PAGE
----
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Former Amb. Oren: Anti-Israel UN Resolution Makes Mideast Peace “Ever More Remote”

The passage of a United Nations Security Council resolution last week denouncing Israeli presence beyond the 1949 armistice lines will make Middle East peace “ever more remote,” former Israeli Ambassador to the United States Michael Oren wrote Wednesday in Newsweek.

Oren, currently a member of Knesset and deputy minister for Israeli diplomacy, observed that the resolution caused “unprecedented” damage and poses “clear” dangers to Israel.

“The resolution means the Western Wall and other places sacred to Jews for 3,000 years are considered as illegally occupied,” Oren noted. It labels some 600,000 Israelis living in areas captured by Israel during a defensive war in 1967 as “flagrant violators of international law,” opening Israel to the risk of prosecution by the International Criminal Court and bolstering boycott efforts.

However, the resolution also presents risks for the Palestinians, the wider Middle East, and American credibility, Oren argued.

Over the past eight years Israeli Prime Minister Benjamin Netanyahu has offered to discuss peace with the Palestinians without preconditions. “But if America and the U.N. are already ganging up on Israel, what incentive will the Palestinians have to negotiate?” Oren asked. “Rather, they will continue to follow Abbas’s plan to avoid talks while delegitimizing Israel in world forums,” and therefore “remain stateless.”

Given that a “strong Israel is virtually all that stands between the Sunni Arab states and the radical jihadists in Iran and ISIS,” Oren wrote, “the Security Council vote will undoubtedly reinforce those radicals and embolden them to mount further attacks not only against the Jewish State but also against its Arab neighbors.” Moreover, the resolution sends an “unequivocal message” from the UN to the peoples of the Middle East: “the massacre of more than half a million Arabs in Syria, Iraq, and Yemen is unimportant. All that matters is Jews living and praying in their homeland.”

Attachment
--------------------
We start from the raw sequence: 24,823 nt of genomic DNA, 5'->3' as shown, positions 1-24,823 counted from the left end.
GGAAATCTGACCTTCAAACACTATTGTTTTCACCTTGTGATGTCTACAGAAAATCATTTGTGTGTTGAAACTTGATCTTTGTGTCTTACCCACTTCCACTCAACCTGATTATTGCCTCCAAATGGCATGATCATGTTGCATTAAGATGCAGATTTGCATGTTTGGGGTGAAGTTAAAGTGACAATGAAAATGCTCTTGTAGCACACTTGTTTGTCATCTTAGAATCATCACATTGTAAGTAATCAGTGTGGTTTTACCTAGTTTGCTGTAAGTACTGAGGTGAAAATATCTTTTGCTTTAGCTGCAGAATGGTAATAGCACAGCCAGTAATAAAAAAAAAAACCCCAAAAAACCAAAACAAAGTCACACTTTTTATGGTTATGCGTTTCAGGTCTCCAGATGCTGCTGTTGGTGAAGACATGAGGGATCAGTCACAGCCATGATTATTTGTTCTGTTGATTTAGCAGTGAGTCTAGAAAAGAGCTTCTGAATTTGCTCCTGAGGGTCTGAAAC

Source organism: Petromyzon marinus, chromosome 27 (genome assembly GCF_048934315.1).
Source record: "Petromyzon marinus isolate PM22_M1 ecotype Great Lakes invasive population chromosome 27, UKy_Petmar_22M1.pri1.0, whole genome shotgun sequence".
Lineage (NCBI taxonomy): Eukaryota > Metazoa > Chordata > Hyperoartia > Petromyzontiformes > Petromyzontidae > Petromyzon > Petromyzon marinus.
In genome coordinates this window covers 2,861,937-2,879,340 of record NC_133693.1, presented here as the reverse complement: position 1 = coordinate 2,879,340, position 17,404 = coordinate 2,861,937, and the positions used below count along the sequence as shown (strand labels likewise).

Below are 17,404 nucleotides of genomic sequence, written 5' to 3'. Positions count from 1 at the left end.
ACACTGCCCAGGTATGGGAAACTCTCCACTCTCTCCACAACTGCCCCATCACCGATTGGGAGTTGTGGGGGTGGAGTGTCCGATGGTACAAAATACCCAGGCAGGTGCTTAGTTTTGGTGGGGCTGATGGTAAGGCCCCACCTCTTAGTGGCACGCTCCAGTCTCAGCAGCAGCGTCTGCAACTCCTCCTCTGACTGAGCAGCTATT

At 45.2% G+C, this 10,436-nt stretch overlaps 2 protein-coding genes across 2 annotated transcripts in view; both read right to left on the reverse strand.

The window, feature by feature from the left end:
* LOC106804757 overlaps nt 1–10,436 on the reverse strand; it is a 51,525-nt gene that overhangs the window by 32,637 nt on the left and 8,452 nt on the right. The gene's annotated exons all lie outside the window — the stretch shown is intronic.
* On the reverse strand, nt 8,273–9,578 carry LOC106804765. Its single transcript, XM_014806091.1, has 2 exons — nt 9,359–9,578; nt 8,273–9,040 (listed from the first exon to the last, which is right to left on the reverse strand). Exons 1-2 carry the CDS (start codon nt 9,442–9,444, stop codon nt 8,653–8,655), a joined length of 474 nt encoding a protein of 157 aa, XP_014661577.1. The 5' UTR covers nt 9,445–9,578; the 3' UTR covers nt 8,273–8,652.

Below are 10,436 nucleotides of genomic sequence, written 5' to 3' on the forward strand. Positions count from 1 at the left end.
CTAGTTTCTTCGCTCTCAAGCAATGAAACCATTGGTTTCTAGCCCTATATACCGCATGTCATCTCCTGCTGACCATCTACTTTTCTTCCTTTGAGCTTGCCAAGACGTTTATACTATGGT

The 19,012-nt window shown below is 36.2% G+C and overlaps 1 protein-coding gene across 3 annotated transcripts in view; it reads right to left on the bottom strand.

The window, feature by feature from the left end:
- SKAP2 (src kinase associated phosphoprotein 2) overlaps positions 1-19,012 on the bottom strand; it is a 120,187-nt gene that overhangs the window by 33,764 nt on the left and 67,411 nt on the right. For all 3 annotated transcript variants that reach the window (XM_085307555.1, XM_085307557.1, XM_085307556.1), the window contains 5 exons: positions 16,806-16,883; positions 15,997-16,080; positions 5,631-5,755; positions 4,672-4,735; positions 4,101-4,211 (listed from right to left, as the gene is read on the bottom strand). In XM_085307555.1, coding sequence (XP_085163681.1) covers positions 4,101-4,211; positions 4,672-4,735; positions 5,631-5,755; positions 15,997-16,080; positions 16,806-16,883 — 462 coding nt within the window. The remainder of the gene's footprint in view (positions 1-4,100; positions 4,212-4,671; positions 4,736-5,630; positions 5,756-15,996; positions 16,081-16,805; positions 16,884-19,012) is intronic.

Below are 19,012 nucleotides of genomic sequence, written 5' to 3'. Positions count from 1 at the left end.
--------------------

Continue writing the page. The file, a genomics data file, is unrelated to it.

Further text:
The resolution, which passed on account of an abstention by the Obama administration, also hurts American credibility. The failure to the block the resolution reverses “longstanding U.S. policy that rejected any alternative—especially from the U.N.—to direct negotiations between Israel and the Palestinians,” Oren observed. This, in turn, casts serious doubts on American security commitments to its allies. “By abstaining from voting on the resolution, in effect abandoning its only democratic Middle Eastern ally, the U.S. has called into question its dependability to its other friends,” Oren noted.

“The U.N., which never condemned the Arab states that occupied the West Bank and Gaza before 1967, never denounced the exclusion of Jews from their holiest sites in Jerusalem for 19 years before that, and overlooked Palestinian incitement to terror, has once again shown the vastness of its hypocrisy,” Oren added. Because of this, “Israel will once again have to defend itself, the Palestinians will refuse to talk, and peace will be ever more remote. The future of the Middle East will become more hopeless yet and America’s vital friendships around the world will be weakened.”

Oren called on the international community to help repair the damage caused by the resolution by assuring Israelis that they have rights to “their ancestral home,” and need not fear prosecution by international bodies. Palestinians in turn should be discouraged from “trying to end-run the peace process” and compelled to return to the negotiating table without preconditions.

“All of this will require bold American leadership,” Oren concluded. “In 1975, the same U.N. equated Zionism—the national liberation movement of the Jewish people—with racism. Sixteen years later, thanks to the efforts of President George H.W. Bush, that pernicious resolution was revoked. History teaches us that such injustices can be corrected and that, with courage, the worst of the U.N.’s outrages can be rectified.”

[Photo: Flash90 ]